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Hey, Miss G.! THE GREAT FLAMARION is in some respects a bargain basement version of SCARLET STREET (in fact Mary Beth Hughes as Connie gives a similiar cruel verbal brush-off to Erich the way Kitty does with Chris Cross) Like you, TGF made me laugh and wonder as well if it could be a noir send-up, especially in the von Stroheim character, but, after watching THE MASK OF DIIJON (another of his low-budget 1940's arrogant, eccentric, disillusioned love-struck magician roles) I realized that this is just the way Erich plays these characters -- grim-faced, domineering, barking out orders and declarations, emotionally traumatized by women, but just as easily willing to open up his heart and be fooled one more time.

 

I really like Mary Beth Hughes as a conniving baby-faced femme fatale with juicy curves and an ice-cold ticker. And then there's the great Dan Duryea as her hapless drunken possessive husband -- did he ever give a bad performance?

 

Since I'm still a novice when it comes to Anthony Mann, I can't say what parts of FLAMARION show his emerging talent and themes.

I liked the flashback narrative and some expressionistic cinematography.

 

I never saw DECOY.

 

P.S. You and everybody have got to check out the noirish THE MASK OF DIIJON. (and you won't believe the creatively macabre way von Stroheim meets his doom!)

 

Here's a fun clip: (I love the way Erich hypnotizes the newsboy, lol: "Give me a paper"):

 

 

 

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Poor Erich, lol! I actually thought he was fine, it was the dialogue they gave

Mary Beth Hughes that had me rolling. It was all so cliche, even then, that

I had to wonder if they were just having fun. They must have! You should

see *Decoy*, it's the same story again but with one of the dullest leading

men ever. I wish they'd thrown out the story and focused on Sheldon Leonard,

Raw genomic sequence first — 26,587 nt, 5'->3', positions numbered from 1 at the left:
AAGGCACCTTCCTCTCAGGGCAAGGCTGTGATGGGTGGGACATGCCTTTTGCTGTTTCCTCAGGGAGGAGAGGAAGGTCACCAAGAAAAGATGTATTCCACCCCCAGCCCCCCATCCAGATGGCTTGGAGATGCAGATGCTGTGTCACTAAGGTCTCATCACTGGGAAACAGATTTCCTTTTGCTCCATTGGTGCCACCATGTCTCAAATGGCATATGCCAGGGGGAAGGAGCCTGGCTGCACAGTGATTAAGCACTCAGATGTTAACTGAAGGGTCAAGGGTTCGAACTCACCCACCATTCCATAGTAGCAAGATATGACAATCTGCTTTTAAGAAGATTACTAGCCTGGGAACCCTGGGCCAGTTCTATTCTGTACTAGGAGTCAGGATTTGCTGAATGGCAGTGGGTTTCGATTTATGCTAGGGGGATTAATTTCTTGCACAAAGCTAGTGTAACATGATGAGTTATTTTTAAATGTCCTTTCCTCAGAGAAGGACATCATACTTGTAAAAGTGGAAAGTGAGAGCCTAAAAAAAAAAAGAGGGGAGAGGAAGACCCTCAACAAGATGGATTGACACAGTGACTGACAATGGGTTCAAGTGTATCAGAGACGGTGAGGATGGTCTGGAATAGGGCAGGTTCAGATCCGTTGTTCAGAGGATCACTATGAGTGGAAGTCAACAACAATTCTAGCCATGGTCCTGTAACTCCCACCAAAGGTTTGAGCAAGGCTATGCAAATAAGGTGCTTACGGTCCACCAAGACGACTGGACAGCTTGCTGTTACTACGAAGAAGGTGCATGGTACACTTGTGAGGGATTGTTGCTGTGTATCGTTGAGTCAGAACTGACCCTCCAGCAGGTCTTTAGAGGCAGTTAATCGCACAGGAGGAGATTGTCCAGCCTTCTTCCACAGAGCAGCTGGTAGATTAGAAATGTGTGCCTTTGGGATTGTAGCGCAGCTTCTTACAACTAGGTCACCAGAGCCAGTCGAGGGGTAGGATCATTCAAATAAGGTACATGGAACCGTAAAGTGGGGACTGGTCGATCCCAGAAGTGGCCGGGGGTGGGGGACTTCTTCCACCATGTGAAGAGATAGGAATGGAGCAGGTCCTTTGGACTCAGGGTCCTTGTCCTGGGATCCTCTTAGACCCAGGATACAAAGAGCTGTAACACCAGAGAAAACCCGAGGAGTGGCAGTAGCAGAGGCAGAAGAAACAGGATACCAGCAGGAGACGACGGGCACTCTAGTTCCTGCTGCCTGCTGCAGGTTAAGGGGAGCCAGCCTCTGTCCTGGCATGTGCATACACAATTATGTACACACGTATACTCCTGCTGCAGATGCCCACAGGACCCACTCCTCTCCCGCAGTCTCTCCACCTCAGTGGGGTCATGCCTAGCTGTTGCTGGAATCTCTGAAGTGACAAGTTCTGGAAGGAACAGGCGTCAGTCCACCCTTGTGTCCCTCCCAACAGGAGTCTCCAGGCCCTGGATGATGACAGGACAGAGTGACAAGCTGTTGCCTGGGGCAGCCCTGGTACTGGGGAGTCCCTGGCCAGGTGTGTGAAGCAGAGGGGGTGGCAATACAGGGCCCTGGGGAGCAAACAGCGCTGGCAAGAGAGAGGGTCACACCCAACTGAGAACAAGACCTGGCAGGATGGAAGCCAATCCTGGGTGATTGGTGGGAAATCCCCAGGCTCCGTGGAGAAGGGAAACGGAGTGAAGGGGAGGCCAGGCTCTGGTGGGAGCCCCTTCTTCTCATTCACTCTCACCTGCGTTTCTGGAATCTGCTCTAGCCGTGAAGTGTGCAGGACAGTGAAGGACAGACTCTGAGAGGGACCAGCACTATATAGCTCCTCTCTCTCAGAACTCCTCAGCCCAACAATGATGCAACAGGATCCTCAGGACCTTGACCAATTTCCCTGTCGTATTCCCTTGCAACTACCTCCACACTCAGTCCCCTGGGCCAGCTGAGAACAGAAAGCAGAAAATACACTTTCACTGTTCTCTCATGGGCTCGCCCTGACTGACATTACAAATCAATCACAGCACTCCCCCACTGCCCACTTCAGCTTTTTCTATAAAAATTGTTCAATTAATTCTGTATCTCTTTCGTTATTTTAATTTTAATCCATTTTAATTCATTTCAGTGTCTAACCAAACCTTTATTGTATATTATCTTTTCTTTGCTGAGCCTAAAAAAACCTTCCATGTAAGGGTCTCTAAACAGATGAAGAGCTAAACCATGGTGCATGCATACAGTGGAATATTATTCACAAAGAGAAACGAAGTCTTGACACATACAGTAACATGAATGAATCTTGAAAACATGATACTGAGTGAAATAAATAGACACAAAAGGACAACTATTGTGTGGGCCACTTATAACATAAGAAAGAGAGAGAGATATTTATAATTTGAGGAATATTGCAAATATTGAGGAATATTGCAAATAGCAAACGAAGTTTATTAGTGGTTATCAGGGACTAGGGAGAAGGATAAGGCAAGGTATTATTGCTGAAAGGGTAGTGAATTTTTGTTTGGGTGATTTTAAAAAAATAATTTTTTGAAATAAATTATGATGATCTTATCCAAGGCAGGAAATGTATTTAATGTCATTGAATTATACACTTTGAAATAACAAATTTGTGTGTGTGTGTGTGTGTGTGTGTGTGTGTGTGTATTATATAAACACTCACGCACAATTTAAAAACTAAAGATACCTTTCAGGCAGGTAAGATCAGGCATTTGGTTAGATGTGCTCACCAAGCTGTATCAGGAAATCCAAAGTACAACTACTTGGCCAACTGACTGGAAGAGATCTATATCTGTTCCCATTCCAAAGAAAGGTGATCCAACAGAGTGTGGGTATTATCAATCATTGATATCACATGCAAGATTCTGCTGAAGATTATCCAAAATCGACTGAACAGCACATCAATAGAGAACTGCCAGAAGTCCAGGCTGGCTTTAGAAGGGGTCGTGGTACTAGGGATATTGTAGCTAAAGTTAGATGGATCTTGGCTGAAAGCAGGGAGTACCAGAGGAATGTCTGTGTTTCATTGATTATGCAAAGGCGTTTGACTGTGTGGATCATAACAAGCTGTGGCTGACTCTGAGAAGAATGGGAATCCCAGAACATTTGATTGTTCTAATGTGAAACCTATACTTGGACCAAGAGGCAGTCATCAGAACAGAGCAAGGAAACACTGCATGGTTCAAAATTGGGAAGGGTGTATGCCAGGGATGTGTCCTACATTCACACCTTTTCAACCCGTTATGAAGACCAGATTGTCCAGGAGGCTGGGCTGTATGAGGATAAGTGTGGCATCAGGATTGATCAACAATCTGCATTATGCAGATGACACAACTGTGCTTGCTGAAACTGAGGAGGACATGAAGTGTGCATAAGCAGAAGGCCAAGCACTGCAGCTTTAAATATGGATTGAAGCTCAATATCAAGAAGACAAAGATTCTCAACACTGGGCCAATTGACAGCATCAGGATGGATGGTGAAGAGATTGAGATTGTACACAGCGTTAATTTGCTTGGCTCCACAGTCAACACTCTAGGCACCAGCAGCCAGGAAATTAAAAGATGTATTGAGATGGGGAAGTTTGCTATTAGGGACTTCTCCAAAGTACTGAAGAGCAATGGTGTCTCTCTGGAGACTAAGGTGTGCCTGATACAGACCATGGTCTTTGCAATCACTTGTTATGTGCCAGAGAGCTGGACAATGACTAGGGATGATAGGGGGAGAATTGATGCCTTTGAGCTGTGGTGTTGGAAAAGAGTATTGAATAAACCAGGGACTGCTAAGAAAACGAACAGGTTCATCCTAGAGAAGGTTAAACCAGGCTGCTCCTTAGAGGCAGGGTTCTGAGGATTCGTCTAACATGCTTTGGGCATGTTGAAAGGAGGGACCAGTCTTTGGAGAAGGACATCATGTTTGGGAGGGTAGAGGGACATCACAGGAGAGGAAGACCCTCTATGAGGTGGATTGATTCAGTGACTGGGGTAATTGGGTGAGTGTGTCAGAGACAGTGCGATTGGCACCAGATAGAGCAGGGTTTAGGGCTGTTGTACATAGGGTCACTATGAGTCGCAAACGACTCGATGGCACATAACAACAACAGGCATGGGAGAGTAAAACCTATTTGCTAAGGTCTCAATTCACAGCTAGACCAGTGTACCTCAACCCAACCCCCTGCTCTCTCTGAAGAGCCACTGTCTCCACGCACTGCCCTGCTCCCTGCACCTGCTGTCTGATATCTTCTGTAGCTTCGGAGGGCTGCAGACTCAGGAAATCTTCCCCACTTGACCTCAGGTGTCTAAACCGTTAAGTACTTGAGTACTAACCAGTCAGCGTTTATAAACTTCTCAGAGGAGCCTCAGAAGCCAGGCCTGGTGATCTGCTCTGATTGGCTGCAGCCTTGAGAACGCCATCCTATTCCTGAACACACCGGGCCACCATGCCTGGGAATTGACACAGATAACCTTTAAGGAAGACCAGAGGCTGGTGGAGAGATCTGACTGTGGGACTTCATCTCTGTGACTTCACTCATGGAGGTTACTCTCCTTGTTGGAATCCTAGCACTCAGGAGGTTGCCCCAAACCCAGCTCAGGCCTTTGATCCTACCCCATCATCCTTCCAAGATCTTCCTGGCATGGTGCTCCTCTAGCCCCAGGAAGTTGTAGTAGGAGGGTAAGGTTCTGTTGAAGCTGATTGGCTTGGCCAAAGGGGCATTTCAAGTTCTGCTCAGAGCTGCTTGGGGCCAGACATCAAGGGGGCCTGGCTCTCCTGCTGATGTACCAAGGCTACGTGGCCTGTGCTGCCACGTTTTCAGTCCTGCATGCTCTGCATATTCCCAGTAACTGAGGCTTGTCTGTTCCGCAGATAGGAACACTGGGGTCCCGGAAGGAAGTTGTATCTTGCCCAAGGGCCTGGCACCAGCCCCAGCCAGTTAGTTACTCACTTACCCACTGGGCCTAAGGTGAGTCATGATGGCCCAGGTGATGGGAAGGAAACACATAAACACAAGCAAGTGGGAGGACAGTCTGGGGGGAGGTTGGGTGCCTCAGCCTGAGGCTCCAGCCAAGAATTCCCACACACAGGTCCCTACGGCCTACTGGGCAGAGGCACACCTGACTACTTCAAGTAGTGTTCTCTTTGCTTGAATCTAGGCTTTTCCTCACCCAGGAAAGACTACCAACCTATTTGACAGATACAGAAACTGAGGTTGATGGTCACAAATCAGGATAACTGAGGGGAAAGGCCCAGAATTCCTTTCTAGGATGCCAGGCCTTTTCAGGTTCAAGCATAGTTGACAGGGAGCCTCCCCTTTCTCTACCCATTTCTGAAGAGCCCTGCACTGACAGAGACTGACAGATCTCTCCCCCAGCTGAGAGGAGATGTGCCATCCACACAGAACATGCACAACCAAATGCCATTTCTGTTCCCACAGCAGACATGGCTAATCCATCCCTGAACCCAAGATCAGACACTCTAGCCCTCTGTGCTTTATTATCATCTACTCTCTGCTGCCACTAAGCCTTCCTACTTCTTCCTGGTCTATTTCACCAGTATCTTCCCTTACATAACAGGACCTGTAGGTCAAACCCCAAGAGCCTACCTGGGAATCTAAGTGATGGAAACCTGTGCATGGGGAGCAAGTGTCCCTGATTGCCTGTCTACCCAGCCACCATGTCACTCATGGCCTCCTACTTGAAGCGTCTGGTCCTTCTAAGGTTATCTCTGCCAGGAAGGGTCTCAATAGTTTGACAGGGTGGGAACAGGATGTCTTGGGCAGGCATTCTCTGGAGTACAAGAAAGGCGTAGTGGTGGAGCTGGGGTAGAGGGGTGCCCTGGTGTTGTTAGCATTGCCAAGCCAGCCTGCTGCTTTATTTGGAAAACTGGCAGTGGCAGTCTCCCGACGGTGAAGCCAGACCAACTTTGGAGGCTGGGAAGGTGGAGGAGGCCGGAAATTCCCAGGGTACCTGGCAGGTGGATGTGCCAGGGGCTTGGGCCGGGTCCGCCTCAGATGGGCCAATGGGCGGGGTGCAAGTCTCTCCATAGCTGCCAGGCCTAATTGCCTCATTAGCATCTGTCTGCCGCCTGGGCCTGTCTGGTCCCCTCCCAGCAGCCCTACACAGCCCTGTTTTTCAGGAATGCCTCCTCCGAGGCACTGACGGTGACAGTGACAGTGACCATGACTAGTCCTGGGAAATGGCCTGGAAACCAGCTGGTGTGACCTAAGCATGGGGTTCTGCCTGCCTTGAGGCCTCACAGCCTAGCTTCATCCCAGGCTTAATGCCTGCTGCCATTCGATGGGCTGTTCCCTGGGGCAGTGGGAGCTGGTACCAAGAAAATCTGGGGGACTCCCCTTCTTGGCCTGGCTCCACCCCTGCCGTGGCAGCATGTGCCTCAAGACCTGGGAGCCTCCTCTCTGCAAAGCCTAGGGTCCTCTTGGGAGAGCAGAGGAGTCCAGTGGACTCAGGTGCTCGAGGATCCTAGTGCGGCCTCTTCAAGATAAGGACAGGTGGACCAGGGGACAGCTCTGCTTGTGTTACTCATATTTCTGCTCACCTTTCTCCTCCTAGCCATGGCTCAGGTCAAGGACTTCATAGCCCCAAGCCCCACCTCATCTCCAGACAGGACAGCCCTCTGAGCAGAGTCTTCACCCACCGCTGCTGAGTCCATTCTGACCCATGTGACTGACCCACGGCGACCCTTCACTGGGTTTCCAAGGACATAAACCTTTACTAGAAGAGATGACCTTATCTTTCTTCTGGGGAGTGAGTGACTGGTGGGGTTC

he was breaking me up! But I didn't believe his last moment with Gillie at

the end, he was too hard boiled to fall for her nonsense like that.

 

I just can't really get into these "lethal women" stories. They never do anything

for me nor do they grab me, emotionally. Maybe because I never feel sorry for

the man who could be that dumb and I figure they deserve each other. Erich

did make me feel a little sympathetic, however---I never felt he was really shooting

those guns. He didn't even bother to aim, and I was surprised when I found we

were to believe he was using real bullets.

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> {quote:title=CineMaven wrote:}{quote}

> Aaaaah, here it is. Well, I've got to look for both these films and give my review. I'd better do that soon or get my noir license revoked.

>

> Think I have to pull out the klieg light and call Batman for help in getting these two movies. Ollie ollie oxen free.

 

That's a good call. ;)

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Unfortunately something tells me that THE GREAT FLAMARION was supposed to be taken straight. It's always interesting to me that I find myself feeling a little sorry for Erich in these parts, because you think he's just this stern, thick-necked, super-disciplined guy, but then he lets his guard down for the wrong woman and the chinks in his armor start to appear.

 

Sheldon Leonard, lol, "out you two pixies go". I like him as a deze-dem-dose B-movie gangster. He always seems to be in on the joke with that image.

 

I know exactly what you mean about the femme fatale angle. I mean, how dumb can their male victims be? For instance, OUT OF THE PAST. A good hard-boiled noir (although I think it's a bit overrated but that's another story) and Mitchum is a great actor and I like him in pretty much everything, but Jeff Bailey, I'm sorry, I just cannot work up any sympathy for the poor slob, nor any other guy who could fall for someone like Cathy. The rallying cry for all these men really IS "Baby, I don't care".

 

Message was edited by: Bronxgirl48

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> {quote:title=Bronxgirl48 wrote:}{quote}